The warm breeze rustles among the still-green maple and poplar leaves creating a soothing backdrop to the other noises. An intermittent, subtle scratching sound signifies that one of the many red squirrels has spotted me and is hop-crawling up a tree to get a closer look. As the afternoon wears on the neighbor’s donkey, in a hovel nearly a mile away, brays loudly letting everyone on the Greenbush Road know it’s suppertime. As the sun sinks and the gloaming approaches, the last of the songbirds foraging through the leaf litter flutter away to find safety in the branches, their tiny wings mere whispers. As darkness settles in, you can almost hear the warmth gliding away as the breeze that has been gently caressing the leaves all afternoon first calms, and then with a final sigh, goes to sleep. An owl, somewhere in the long stretch of woods between Brandon and me, breaks the growing silence with a startling WHOOT WHOOT. I smile to myself, knowing that not that many years ago, young boy Brandon would have been jumped by the sound. I wonder if young man Brandon still jumps?
With the afternoon gone the only sounds left to hear are my own. The squeak of my boots on ladder steps, the click as I switch on my flashlight, the slow steady rustle of footsteps on my long walk to the cabin, and eventually the low rumble of the Ranger as Brandon and Paul make the trip in from the back fields. Yet another sound that signifies all is well.
What a difference a week makes – today is cold and gray and the leaves have seemingly in an instant gone from green to red and gold. The woods have been still most of the afternoon, with only a single Chickadee hopping among the growing carpet of leaves. After donkey brays (he is like clockwork – even without a grumbling belly, I always know it’s suppertime when I’m in this stand) I hear a faint goose honk in the distance. Then another, closer. Eventually there is a cacophony of honks, and even the whoosh of wings. Leaning out to see up through the hemlock boughs, I spot the wide V of a goose flock, perhaps sixty feet about the treetops, headed to the Greenbush Bog that borders our south property line. This brings another smile – they will go right over Paul’s head in the Clover Field, and will be barely skimming the treetops by the time they fly over Brandon in the Farmer’s Market, only a few hundred yards from the bog they plan to land in.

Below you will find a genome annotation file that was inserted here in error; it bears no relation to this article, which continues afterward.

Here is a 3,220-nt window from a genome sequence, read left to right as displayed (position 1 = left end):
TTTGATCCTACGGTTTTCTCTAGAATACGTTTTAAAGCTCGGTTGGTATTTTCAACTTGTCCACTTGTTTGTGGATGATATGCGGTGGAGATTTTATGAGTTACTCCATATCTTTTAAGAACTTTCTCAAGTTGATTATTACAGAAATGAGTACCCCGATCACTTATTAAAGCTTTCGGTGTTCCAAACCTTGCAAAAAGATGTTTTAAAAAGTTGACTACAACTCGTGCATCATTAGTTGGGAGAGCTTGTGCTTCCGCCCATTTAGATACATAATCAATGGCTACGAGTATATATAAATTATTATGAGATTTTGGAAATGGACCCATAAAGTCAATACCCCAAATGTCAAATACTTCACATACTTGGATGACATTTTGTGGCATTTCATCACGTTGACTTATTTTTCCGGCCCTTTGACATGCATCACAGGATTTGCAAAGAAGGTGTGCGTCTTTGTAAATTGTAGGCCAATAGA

A branch breaking to my left brings my gaze back down. In the piney shadows another
branch breaks, and I can hear soft brushing noises. I finally see the movement responsible for the noise, and a young deer with nose outstretched emerges from the cluster of balsam fir that ring the Maple Glade. He steps into the grass, reaches for clover and with a slow ripping sound, pulls up a mouthful. He’s too far away to hear the chewing, but close enough to hear each time he tugs free another cluster of the clover I planted for him in April. I keep an eye and ear out for mom who is sure to be close as he feeds his ways across the narrow field. His hooves crackles in the hemlock cones and dried leaves near the base of my tree as he works his way into the shadows again. His ears twitch and turn as I snap a few pictures with my phone, then he is gone.